By Denise Krepp, Director’s Action Group, Naval History and Heritage Command
Last month, Chief of Naval Operations Adm. Mike Gilday and his wife Linda installed a new display in their residence highlighting the accomplishments of female Navy pioneers. Among them is a photo of Cmdr. Darlene Iskra, U.S. Navy, retired who, on Dec. 27, 1990 became the first woman to command a commissioned Navy ship. I recently spoke with Iskra about her military career.
Iskra grew up in California. Her father served in the Army before she was born and her step-father was a merchant mariner.
While in high school, Iskra considered joining the Navy but her father advised her to wait until she graduated from college. Iskra attended community college for two years and then transferred to San Francisco State. She then worked in the civilian world for five years.
Iskra was living in Washington state when she saw an article in a Seattle newspaper advertising jobs in the Navy. The year was 1978 and female Navy officers were a rarity.
Iskra reported to Officer Candidate School (OCS) in March 1979. Her class was the second class to include both men and women. There were six women in her company and they looked after one another.
After graduating from OCS, Iskra was assigned to dive school which was then located at the Washington Navy Yard. Iskra swam competitively in high school. Her preferred strokes were fly, back, and breast so swimming wasn’t a challenge for her. Iskra used the breathing techniques she learned from competitive swimming to enhance her running skills.
When she graduated from dive school in the spring of 1980, Iskra became one of the first three female Navy Diving Officers. I asked her if she knew that she was going to be a pioneer in the military diving community. Iskra chuckled. The Navy recruiter hadn’t shared that fact with her.
After dive school, Iskra went to surface warfare officer school and her classmates included the first female graduates of the U.S. Naval Academy. The USNA Class of 1980 is celebrating its fortieth anniversary this year and photos of the female graduates can be seen in the CNO’s Tingey House display.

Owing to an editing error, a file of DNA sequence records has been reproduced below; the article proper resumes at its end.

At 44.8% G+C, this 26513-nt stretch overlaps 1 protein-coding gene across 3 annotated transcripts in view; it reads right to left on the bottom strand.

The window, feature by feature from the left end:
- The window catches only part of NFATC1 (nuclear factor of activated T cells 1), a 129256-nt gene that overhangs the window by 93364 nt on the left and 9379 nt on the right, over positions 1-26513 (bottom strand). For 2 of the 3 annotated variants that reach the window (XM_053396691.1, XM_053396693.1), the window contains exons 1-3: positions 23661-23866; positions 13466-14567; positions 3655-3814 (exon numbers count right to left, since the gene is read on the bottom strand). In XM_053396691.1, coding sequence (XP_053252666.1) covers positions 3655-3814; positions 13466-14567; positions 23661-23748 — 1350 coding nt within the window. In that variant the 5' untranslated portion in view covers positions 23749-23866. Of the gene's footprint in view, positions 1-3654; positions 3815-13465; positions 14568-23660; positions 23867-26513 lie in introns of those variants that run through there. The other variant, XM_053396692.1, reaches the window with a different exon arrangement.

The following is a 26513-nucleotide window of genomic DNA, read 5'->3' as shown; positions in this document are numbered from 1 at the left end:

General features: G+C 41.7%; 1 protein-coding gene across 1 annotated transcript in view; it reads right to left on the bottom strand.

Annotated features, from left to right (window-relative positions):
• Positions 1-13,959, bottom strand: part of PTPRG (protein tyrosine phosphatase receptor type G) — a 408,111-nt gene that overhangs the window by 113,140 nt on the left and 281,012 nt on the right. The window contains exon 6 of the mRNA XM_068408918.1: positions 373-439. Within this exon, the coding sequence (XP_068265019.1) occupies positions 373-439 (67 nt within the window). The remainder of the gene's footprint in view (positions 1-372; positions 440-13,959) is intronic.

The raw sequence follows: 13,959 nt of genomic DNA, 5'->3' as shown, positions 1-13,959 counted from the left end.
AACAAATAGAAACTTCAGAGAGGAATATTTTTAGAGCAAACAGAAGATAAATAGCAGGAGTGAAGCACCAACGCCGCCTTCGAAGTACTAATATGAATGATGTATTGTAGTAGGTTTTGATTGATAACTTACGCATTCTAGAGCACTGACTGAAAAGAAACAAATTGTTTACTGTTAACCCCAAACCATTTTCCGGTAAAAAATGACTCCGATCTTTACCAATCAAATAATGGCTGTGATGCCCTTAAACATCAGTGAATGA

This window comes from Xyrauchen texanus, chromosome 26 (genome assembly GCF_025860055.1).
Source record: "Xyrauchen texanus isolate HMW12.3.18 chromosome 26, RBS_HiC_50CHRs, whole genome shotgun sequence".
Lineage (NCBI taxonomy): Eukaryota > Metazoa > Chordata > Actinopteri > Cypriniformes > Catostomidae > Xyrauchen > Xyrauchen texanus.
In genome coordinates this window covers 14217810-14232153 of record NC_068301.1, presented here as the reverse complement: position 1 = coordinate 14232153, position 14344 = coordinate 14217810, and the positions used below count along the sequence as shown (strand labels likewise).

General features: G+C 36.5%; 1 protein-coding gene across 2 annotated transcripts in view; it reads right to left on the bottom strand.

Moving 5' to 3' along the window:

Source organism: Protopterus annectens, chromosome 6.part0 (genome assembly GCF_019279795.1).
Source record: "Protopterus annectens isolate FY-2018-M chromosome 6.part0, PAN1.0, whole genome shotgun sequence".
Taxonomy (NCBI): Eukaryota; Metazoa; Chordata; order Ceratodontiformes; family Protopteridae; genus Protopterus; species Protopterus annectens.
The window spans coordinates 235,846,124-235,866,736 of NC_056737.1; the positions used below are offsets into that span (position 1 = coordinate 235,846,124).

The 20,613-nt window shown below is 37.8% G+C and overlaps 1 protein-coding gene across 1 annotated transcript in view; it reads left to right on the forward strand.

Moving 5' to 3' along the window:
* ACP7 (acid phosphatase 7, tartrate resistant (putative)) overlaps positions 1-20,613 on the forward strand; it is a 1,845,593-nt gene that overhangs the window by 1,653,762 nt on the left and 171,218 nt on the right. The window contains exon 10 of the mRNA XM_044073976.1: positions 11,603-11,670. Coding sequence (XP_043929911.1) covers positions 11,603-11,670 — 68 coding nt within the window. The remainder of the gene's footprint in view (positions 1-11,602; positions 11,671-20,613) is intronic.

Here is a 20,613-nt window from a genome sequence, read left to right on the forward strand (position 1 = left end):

Iskra’s first ship was the USS Hector (AR 7), a World War II era repair ship. Homeported in San Francisco, Iskra and her diving crew deployed to Japan, the Philippines, Kenya, and Australia. Her next duty station was a shore billet in San Diego.
In the mid-1980s, the Navy began building gender neutral ships. Iskra, read about them in Faceplate magazine and immediately started advocating to terminate her shore duty. She wanted go back to sea to get her career path aligned to those of her male counterparts.
Her shore command agreed to let her terminate and her detailer assigned Iskra to the Pre-commissioning crew of the USS Grasp (ARS 51) as acting executive officer and operations officer. She arrived in September 1984, and the ship was commissioned in December 1985. Shortly thereafter, Iskra served as executive officer on the USS Preserver (ARS 8) and the USS Hoist (ARS 40).
On December 27, 1990, four bells announced Iskra’s arrival aboard the USS Opportune (ARS 41). She walked to her stateroom and was immediately greeted by an overwhelming stack of letters, congratulating her on becoming the first female CO.
Iskra was also the first woman on the USS Opportune and the male sailors were concerned about her seeing them leave the head naked. Iskra’s response – put some clothes on.
Iskra liked going to sea but doing so meant she wasn’t home with her then husband. They were both active duty Navy officers and co-location wasn’t guaranteed. The grueling lifestyle also precluded her from having children.
After retiring in 2000, Iskra earned a doctorate degree and taught for the University Maryland. She also published two books – “Women in the United States Armed Forces: A Guide to the Issues” and “Breaking through the Brass Ceiling: Strategies of Success for Elite Military Women.”
Iskra is an ambassador for the Women in Military Service for America Memorial, a memorial established by the federal government that honors to the service of all women who are and have served in the US Armed Forces.
She also volunteers at the Naval Undersea Museum in Keyport, Washington. The museum has 39,000 artifacts related to undersea weapons, submarine technology, and diving. Iskra shares her adventures with wide-eyed school children, some of whom might one day follow in her footsteps.
Iskra joined the Navy to see the world, never expecting to be a pioneer. She wanted the same career path as her male counterparts and with a bright cheery smile and steely determination, Iskra successfully achieved that goal.
Thank you CDR Iskra for your service to our country.